By chatting casually with department heads and throwing around terms like OLAP and three-dimensional data searches as if they were part of the national lexicon, IT types have once again created an aura of superiority. Knowing their non-techie counterparts would nod knowingly, then sweat out the possibility of being asked to procure some information that required the employment of one of these methods, managers have once again started to buddy-up to the IT folks. Information access is indeed a powerful commodity in the business world.
The data cartels that have formed are once again in for a nasty surprise, however. The considerable potential of neural network-based data mining could strike an even more critical blow to their dominion than did desktop access.
Neural network-based data mining is arising as a key ingredient in the delivery of mission-critical information because it allows searches to be conducted by anyone in an organization at any time, whether that person is a practiced data-search hand or an informational neophyte.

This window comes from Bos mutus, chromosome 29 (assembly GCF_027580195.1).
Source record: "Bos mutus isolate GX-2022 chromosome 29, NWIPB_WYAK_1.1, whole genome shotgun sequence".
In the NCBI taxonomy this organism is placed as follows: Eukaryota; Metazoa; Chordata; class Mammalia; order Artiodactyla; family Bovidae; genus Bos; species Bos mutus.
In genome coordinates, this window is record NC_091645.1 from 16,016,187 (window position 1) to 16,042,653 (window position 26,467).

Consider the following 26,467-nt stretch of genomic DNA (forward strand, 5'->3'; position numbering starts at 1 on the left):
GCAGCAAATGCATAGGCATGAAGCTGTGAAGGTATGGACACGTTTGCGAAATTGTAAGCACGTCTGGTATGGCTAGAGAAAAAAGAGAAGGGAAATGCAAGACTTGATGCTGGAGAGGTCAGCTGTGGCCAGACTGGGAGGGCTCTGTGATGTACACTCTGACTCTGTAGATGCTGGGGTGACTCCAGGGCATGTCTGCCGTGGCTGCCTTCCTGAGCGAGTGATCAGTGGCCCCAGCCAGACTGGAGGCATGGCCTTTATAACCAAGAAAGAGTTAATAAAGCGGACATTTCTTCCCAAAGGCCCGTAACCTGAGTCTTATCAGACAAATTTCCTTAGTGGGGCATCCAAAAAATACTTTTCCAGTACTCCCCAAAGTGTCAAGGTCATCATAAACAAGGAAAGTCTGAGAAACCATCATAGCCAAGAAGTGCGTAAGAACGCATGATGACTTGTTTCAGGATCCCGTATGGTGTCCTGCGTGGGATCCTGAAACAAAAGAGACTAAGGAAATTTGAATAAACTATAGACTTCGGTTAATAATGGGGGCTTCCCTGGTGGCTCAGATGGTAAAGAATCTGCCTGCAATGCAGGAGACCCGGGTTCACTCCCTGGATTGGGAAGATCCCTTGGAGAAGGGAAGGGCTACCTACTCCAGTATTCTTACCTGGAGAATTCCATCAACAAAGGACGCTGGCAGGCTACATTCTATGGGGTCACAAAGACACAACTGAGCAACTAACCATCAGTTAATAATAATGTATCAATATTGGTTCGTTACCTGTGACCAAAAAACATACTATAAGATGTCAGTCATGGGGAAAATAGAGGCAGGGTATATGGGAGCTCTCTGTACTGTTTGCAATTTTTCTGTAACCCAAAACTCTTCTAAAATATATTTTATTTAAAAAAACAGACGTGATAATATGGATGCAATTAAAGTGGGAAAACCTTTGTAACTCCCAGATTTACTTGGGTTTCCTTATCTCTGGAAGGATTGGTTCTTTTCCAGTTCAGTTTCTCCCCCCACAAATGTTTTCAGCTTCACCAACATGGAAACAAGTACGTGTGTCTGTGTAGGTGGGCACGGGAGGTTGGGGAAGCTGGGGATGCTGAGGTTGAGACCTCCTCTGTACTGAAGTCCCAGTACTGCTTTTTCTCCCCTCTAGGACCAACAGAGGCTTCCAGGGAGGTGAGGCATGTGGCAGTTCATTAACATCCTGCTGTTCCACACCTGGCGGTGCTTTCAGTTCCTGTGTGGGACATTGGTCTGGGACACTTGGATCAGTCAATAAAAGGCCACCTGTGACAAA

The key to this level of ubiquity is in the extreme flexibility afforded by a neural network-based search. Conducted through an intuitive, user-friendly Windows interface, natural language queries can be conducted that go beyond 3-D searches, and robust pattern matching allows the neural-networked data miner to request information without being precise. Furthermore, as queries progress, a neural network-based search engine can actually become an active partner in the search process.
By keeping track of information that is close, but not sufficiently related to information requested, yet which continues to appear on the fringes of search parameters, a neural network-based search will compile latent data clusters and, based on the information contained in those clusters, actively suggest to its user new areas of search. In investigative applications, this feature is particularly useful in assisting users who may have slipped into a rut.